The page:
Ukraine’s plans to establish a temporary Black Sea trade corridor have received a boost with the arrival of a handful of commercial vessels, but experts have cast doubts on the war-torn country’s ability to meaningfully grow exports under the arrangement.

In recent days, a second wave of cargo ships has reached Ukraine’s Black Sea ports, having sailed via a passage established by Ukraine’s navy following the collapse of a UN-brokered deal with Russia in July.

Oleksandr Kubrakov, Ukraine’s minister for communities, territories and infrastructure development, wrote on the social media platform X that the trio of bulk carriers, Azara, Ying Hao 01 and Eneida, would export 127,000 tonnes of agriproducts and iron ore to buyers in China, Egypt and Spain.

The arrival of the ships follows the successful loading and departure of two other vessels at the port of Chornomorsk last week, which collectively loaded a total of 20,000 tonnes of Ukrainian wheat destined for Egypt and Asia.

The development highlights an evolution in Kyiv’s Black Sea corridor, which hugs the coasts of Ukraine, Romania and Bulgaria and was initially established in August to facilitate the safe departure of vessels that had been trapped in Ukrainian ports – namely Chornomorsk, Odesa and Pivdennyi – since early 2022.

But significant dangers remain for ships looking to traverse the Black Sea enroute to Ukraine. And, according to analysts, Ukraine’s export volumes under the initiative will likely be constrained in the months ahead.

“In no way is this the same type of activity, in terms of volume and frequency,” says Frédéric Denèfle, president of the International Union of Marine Insurance (IUMI), in reference to the previous Black Sea grain agreement. “Very few shipowners are prepared to use the corridor,” he adds.

Insurance remains a key sticking point for shippers who are currently unable to secure war cover for Black Sea voyages, he tells GTR, while finding crews willing to sail into a battle zone is another major challenge.

While Russia is unlikely to risk a diplomatic incident by firing upon a cargo ship, Denèfle says, he notes that accidents are possible, and that there are sizeable commercial risks involved given Moscow’s push to destroy Ukrainian Black Sea infrastructure.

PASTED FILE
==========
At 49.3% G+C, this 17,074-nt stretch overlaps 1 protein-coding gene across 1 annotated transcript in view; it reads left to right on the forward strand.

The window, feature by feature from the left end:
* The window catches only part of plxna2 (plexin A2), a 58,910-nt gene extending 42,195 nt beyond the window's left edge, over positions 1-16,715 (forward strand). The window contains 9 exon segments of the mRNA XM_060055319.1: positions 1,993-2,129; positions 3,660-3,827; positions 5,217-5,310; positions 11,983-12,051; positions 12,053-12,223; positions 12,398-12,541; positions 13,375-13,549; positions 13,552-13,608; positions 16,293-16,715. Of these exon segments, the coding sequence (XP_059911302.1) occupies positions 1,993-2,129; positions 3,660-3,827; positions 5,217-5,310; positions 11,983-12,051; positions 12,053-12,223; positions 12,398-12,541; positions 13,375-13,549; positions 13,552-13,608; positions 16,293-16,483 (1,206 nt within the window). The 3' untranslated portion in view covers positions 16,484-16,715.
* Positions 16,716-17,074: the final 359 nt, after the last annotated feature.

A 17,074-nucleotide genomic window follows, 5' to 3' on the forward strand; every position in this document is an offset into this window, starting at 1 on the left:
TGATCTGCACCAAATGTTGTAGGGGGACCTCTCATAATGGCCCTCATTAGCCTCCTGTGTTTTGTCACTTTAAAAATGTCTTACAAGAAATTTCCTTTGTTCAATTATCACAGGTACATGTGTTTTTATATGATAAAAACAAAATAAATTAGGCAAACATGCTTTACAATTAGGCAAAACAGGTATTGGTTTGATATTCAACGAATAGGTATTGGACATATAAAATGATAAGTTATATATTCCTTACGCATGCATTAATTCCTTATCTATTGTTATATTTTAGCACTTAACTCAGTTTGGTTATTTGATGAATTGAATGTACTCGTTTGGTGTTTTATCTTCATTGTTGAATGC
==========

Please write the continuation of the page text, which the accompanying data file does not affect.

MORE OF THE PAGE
“If local structures are not able to deliver as agreed according to your contractual plan… then you have a problem. Your vessel could be stuck outside the port for days, or weeks, with the fear of being bombed.”

On September 25, Russia launched yet another assault on Odesa, firing drones and missiles at the Black Sea port, reportedly causing significant damage to granaries and the port itself.

There are hopes, however, that Ukraine and Russia could reboot their Black Sea grain deal by the end of the year.

Under the previous agreement, more than 1,000 ships loaded with grain and other foodstuffs left Ukraine’s ports over a 12-month period, averaging about 20 vessels a week. As of July 2023, almost 33 million tonnes of grain and foodstuffs had been exported via the Black Sea Grain Initiative, according to the EU .

Tan Albayrak, an associate at law firm Reed Smith, says he anticipates a new pact between Russia and Ukraine will be reached in the “coming months”.

“The fact of the matter is, neither Russia nor the West is happy with the current situation,” with Ukraine currently unable to ramp up wheat exports and Russia cut out of the global financial system, he tells GTR.

“It would not be surprising if UN proposals met at least some of Russia’s demands, such as providing the Russian Agricultural Bank with Swift access,” Albayrak says.

When Moscow pulled out of the Black Sea arrangement in July, Russia’s foreign ministry said it would only consider restoring the deal if western governments exempted the country’s fertilisers and food from sanctions, arguing that such exports were still being hampered by payments, insurance and logistics issues.

Ukrainian grain has also sparked political tension in the EU, with Ukraine having ramped up food exports over land – through five main Eastern Europe markets – due to plunging Black Sea exports.

Earlier this month, Kyiv filed a complaint at the World Trade Organization against Hungary, Poland and Slovakia after they banned Ukrainian grain and other food imports amid fears low prices would undercut their farmers. Slovakia and Ukraine have since found a resolution and agreed a licensing system for trading grain.